Other answers referenced efforts to improve available information for decision-making, such as “full partnership and sharing of data, information and plans on a regular basis,” and “a decision tree… applied to each component to determine stocking requirements including sourcing.”
Other best practices receiving multiple mentions include instituting a company-wide purchasing program; obtaining multiple quotes; undertaking a phone/internet search; having access to a searchable database; ordering high-quality parts; and ensuring on-time delivery. Several respondents also mention matching replacement parts to the correct OEM when subcomponents may have been made by a separate manufacturer.
Automated ordering and delivery services
A quarter of respondents say their company uses no automation system in its replacement parts ordering process, but over one-third say they use a computerized maintenance management system (CMMS). Another 18 percent use system-generated purchase orders, while 15 percent use standardized hard copy purchase orders, and 5 percent utilize a direct data link to a parts supplier or distributor.
This year’s survey shows a trend away from system-generated purchase orders, which was the automation system in place for half of respondents in last year’s survey. In addition, the percentage of respondents who use a direct link to a supplier or distributor was halved from 10 to 5 percent.
Just over one in 10 companies never consider the lifecycle cost of replacement parts when making new equipment purchase decisions. Over one-third of respondents say they always do, and an additional 54 percent say they sometimes do.
Improving efficiency, reducing cost
While nearly two-thirds of respondents say they have made no changes in their inventory practices in 2013—up from 58 percent in 2012—22 percent say they reduced their inventory, and 16 percent say they increased it. In 2012, 30 percent decreased inventory; 12 percent increased it.
Respondents report decreasing inventory for a number of reasons, with popular responses including cost reduction and the need to get rid of slow-moving or obsolete parts. An executive manager cites his or her company’s focus is on “obsolete parts removal,” a concern echoed by an engineering professional whose company is “reducing inventory so we don’t have obsolete inventory.”
Other answers include parts consolidation; improving turnover; keeping only critical parts on the shelf; and resetting the maximum and minimum inventory levels.
Popular reasons for increasing inventory were to increase efficiency and reduce downtime; improve production rates; and plant expansion and/or the addition of new equipment.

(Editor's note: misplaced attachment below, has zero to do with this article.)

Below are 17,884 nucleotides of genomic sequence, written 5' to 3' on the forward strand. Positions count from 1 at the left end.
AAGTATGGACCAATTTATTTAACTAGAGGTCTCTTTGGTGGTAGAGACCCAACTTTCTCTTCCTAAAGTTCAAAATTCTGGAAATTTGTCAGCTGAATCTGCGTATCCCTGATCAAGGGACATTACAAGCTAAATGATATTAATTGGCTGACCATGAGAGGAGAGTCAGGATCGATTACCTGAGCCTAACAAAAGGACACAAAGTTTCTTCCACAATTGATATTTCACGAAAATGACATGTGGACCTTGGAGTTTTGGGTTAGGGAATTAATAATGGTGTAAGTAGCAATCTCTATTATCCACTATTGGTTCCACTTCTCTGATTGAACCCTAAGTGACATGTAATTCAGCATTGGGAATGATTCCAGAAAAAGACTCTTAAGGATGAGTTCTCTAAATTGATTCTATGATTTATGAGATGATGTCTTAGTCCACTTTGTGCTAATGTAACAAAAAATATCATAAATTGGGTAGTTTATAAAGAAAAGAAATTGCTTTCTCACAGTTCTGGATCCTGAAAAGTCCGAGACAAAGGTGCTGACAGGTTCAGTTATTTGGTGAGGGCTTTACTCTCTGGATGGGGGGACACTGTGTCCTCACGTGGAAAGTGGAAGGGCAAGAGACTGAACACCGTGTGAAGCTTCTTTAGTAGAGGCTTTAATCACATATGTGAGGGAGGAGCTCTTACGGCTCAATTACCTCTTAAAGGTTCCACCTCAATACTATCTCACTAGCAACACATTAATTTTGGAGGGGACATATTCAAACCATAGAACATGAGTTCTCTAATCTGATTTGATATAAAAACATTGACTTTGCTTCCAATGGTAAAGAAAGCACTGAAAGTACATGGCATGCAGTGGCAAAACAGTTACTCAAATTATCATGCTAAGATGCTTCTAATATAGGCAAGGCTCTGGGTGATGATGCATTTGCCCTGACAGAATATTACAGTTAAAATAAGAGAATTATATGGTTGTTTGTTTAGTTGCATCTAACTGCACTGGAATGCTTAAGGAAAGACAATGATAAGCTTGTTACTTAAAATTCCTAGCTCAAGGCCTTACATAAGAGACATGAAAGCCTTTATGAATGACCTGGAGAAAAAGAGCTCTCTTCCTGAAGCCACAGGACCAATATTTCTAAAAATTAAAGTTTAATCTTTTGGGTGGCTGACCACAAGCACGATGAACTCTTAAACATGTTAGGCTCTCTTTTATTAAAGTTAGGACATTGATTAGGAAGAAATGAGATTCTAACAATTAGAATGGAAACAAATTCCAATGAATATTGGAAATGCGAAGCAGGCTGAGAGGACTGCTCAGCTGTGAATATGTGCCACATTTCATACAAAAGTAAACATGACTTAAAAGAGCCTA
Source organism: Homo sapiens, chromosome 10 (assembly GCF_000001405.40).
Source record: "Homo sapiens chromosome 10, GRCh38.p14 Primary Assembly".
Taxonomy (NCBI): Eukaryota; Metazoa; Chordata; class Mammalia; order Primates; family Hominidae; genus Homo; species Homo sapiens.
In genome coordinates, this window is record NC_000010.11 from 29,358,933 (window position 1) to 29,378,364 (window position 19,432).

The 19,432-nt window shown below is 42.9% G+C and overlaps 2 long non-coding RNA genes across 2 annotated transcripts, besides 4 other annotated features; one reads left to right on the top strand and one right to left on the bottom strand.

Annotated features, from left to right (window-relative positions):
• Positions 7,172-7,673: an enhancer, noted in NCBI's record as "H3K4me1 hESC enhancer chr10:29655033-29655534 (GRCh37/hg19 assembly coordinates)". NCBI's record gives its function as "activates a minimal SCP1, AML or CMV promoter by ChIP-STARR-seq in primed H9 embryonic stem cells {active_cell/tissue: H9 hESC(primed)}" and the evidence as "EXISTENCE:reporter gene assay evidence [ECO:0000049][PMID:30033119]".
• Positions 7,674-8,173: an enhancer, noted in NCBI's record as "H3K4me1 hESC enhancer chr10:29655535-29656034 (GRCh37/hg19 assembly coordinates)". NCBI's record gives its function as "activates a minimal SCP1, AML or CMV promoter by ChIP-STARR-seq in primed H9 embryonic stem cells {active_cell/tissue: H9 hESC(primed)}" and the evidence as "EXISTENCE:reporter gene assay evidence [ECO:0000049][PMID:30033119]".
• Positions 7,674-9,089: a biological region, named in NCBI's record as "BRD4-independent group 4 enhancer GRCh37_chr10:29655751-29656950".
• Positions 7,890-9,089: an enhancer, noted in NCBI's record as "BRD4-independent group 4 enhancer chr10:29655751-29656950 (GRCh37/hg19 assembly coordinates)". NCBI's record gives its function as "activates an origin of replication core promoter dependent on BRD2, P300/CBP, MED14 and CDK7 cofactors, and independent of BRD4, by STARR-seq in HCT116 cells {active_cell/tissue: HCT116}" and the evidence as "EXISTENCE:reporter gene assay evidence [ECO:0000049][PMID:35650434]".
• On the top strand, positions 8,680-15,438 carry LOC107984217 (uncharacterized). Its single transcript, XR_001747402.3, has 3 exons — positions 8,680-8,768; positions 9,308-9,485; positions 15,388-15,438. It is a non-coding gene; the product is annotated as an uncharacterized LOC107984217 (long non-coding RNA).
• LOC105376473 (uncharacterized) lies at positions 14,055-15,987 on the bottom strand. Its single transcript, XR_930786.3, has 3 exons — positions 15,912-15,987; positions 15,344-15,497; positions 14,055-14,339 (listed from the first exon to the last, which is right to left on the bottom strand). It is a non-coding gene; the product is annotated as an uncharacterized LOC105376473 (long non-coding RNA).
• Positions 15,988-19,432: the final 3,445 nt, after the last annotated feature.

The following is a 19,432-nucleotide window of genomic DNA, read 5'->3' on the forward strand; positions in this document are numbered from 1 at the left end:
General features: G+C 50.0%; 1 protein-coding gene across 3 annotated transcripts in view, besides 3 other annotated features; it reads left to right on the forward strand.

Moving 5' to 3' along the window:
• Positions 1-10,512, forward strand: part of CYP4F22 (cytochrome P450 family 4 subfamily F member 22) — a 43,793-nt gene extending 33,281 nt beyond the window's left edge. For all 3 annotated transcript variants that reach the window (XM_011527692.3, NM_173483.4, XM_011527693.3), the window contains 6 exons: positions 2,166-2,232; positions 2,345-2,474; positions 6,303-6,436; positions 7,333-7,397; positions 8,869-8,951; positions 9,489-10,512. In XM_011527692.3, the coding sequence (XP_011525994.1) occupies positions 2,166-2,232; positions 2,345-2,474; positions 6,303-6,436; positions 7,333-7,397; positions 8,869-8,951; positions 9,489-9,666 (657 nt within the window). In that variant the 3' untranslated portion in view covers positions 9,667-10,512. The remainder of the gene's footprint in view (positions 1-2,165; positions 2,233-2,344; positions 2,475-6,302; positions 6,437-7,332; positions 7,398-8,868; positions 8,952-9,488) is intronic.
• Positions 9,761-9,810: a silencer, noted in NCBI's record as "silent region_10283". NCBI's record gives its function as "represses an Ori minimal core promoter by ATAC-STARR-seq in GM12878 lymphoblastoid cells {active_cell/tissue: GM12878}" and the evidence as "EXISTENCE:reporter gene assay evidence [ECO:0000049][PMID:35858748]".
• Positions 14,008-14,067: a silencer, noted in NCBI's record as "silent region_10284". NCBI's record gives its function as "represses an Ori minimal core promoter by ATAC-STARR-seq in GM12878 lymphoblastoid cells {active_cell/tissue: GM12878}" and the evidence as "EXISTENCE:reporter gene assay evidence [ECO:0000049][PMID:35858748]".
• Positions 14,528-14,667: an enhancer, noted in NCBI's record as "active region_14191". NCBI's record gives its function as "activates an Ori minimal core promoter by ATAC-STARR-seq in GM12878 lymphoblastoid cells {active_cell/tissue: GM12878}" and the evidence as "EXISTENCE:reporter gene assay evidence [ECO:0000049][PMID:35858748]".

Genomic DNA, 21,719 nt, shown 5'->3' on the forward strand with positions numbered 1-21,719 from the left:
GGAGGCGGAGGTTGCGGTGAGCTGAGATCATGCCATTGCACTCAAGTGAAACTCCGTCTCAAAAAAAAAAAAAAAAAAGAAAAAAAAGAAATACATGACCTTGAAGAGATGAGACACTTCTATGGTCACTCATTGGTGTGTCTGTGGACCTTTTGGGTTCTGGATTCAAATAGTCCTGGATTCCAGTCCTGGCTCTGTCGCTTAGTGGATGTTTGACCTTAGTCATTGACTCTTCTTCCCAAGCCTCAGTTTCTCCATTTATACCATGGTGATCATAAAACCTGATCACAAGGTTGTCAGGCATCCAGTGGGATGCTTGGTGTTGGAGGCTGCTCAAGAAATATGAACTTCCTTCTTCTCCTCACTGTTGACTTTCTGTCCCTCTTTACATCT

Interchangeability concerns provided another reason for increasing inventory. “We are getting in a wide variety of equipment that does not allow parts interchangeability,” says one respondent in a QA/QC role.
Preventative maintenance is far and away the most popular maintenance repair operations (MRO) practice, leveraged by 79 percent of respondents. Placing parts in kits for routine maintenance is the next-most common practice at 40 percent, compared to 46 percent a year ago. Thirty-seven percent of respondents utilize vendor-managed inventory, representing a reduction of nearly 10 percent from last year’s 46 percent, while 35 percent say they remanufacture or re-engineer parts onsite to improve performance or reduce costs, compared to 48 percent last year.
Central warehousing of common parts for all plants is a practice leveraged by just over one-quarter of respondents, compared to 34 percent last year, while consignment’s popularity remained roughly flat at 16 percent compared to last year’s 18 percent.
Among the 45 percent of respondents whose companies have implemented MRO cost-cutting strategies, predictive and preventative maintenance is the most common strategy. Company-wide purchasing agreements or contracts, inventory reduction and improving inventory turns on slow-moving parts are other popular MRO cost-cutting strategies.
The number of respondents indicating they track turns as a measure of inventory management increased by nearly 10 percent in this year’s survey at 56 percent, compared to 48 percent last year. And while inventory value remained the most commonly tracked measure of inventory management at 58 percent, it saw a decline of 6 percent from last year’s responses. Just over one-quarter of respondents say they outsource to local supply houses, while 4 percent track another measure, and 3 percent say they track none.